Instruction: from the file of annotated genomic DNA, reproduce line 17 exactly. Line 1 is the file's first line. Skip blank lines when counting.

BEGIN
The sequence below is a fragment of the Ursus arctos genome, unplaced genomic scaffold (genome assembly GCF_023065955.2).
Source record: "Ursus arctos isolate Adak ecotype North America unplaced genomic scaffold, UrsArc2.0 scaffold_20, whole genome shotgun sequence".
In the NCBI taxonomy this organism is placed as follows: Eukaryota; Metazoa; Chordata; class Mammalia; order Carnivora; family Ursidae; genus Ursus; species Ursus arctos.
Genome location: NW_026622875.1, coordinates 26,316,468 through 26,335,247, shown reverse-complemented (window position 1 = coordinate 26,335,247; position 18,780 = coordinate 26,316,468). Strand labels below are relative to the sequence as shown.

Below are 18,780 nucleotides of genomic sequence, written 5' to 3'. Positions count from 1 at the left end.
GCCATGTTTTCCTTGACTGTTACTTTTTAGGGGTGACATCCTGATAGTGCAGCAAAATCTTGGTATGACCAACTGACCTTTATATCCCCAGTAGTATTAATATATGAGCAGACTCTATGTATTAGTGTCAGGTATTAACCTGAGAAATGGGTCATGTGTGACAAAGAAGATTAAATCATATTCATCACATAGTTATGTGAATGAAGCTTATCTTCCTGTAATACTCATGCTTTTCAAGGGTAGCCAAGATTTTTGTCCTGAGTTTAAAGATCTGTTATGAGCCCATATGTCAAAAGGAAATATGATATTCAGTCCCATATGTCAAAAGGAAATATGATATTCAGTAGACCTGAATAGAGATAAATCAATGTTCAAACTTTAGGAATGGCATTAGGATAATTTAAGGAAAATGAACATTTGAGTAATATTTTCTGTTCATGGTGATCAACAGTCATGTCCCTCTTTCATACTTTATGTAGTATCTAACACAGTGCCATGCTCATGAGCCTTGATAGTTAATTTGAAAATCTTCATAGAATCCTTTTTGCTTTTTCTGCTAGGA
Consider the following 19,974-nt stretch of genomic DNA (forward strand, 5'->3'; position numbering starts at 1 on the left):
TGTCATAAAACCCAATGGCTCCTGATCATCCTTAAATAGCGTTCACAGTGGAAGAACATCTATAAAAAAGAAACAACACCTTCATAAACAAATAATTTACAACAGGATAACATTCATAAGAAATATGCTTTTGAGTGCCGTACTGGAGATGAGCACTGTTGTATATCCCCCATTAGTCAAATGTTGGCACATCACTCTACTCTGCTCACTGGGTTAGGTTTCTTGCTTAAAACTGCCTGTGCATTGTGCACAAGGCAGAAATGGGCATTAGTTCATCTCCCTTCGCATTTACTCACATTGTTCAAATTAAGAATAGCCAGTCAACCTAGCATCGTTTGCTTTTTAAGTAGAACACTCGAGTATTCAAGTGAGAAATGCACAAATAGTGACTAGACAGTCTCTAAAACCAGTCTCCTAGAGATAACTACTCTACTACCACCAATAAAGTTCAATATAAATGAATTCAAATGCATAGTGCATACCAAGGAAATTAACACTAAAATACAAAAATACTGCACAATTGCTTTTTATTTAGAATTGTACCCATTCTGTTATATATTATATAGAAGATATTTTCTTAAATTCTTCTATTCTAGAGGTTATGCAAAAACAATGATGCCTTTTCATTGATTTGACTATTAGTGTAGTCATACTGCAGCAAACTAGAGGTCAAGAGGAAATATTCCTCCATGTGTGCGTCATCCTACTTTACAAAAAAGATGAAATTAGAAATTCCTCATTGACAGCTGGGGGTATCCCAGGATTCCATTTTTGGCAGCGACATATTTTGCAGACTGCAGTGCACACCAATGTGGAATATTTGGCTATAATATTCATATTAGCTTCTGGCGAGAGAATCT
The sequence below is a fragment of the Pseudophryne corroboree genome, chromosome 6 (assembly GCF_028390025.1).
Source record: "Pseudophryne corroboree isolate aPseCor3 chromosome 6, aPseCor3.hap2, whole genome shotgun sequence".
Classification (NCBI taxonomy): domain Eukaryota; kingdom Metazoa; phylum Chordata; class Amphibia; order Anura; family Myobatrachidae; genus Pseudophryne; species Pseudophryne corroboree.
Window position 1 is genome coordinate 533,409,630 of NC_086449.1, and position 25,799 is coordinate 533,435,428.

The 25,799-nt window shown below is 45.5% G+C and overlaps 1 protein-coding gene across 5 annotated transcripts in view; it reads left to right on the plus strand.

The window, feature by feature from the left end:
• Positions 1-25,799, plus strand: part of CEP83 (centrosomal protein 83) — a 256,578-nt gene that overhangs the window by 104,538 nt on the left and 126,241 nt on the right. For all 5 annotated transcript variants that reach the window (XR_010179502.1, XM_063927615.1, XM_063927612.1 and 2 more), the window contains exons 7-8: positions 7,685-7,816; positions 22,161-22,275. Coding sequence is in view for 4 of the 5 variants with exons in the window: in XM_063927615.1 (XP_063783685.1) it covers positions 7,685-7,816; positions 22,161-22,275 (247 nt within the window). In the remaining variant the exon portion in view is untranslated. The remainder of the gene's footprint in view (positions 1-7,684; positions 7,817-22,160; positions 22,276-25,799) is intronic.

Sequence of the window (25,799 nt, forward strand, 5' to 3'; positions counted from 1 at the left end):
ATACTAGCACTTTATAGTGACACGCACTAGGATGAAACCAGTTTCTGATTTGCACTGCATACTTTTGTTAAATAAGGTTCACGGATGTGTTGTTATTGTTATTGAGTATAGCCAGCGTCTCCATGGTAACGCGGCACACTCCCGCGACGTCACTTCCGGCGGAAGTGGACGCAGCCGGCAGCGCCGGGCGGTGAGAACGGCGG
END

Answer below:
ATACTAGCACTTTATAGTGACACGCACTAGGATGAAACCAGTTTCTGATTTGCACTGCATACTTTTGTTAAATAAGGTTCACGGATGTGTTGTTATTGTTATTGAGTATAGCCAGCGTCTCCATGGTAACGCGGCACACTCCCGCGACGTCACTTCCGGCGGAAGTGGACGCAGCCGGCAGCGCCGGGCGGTGAGAACGGCGG